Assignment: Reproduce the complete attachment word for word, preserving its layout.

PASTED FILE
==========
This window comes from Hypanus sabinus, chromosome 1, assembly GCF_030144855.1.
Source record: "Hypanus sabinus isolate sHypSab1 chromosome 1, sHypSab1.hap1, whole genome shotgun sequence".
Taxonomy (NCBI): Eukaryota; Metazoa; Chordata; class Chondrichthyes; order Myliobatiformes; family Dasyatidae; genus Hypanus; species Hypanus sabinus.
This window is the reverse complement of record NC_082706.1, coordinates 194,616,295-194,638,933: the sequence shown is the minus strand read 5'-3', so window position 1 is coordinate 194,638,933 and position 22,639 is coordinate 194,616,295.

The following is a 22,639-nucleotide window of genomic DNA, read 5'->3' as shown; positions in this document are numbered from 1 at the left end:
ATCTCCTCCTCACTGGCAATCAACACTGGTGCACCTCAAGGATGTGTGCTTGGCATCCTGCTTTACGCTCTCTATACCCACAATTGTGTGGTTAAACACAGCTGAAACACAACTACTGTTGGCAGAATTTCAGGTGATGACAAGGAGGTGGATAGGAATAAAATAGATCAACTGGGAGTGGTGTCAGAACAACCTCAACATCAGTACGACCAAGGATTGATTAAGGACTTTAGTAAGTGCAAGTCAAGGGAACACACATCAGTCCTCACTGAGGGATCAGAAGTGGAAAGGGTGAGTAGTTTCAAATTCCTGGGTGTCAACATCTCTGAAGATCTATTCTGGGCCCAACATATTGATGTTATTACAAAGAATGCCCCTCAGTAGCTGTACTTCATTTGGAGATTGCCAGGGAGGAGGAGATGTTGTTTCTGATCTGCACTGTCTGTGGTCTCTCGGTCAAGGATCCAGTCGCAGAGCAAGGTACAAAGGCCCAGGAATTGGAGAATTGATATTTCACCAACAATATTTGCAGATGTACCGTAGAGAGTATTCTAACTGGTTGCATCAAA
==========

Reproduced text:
This window comes from Hypanus sabinus, chromosome 1, assembly GCF_030144855.1.
Source record: "Hypanus sabinus isolate sHypSab1 chromosome 1, sHypSab1.hap1, whole genome shotgun sequence".
Taxonomy (NCBI): Eukaryota; Metazoa; Chordata; class Chondrichthyes; order Myliobatiformes; family Dasyatidae; genus Hypanus; species Hypanus sabinus.
This window is the reverse complement of record NC_082706.1, coordinates 194,616,295-194,638,933: the sequence shown is the minus strand read 5'-3', so window position 1 is coordinate 194,638,933 and position 22,639 is coordinate 194,616,295.

The following is a 22,639-nucleotide window of genomic DNA, read 5'->3' as shown; positions in this document are numbered from 1 at the left end:
ATCTCCTCCTCACTGGCAATCAACACTGGTGCACCTCAAGGATGTGTGCTTGGCATCCTGCTTTACGCTCTCTATACCCACAATTGTGTGGTTAAACACAGCTGAAACACAACTACTGTTGGCAGAATTTCAGGTGATGACAAGGAGGTGGATAGGAATAAAATAGATCAACTGGGAGTGGTGTCAGAACAACCTCAACATCAGTACGACCAAGGATTGATTAAGGACTTTAGTAAGTGCAAGTCAAGGGAACACACATCAGTCCTCACTGAGGGATCAGAAGTGGAAAGGGTGAGTAGTTTCAAATTCCTGGGTGTCAACATCTCTGAAGATCTATTCTGGGCCCAACATATTGATGTTATTACAAAGAATGCCCCTCAGTAGCTGTACTTCATTTGGAGATTGCCAGGGAGGAGGAGATGTTGTTTCTGATCTGCACTGTCTGTGGTCTCTCGGTCAAGGATCCAGTCGCAGAGCAAGGTACAAAGGCCCAGGAATTGGAGAATTGATATTTCACCAACAATATTTGCAGATGTACCGTAGAGAGTATTCTAACTGGTTGCATCAAA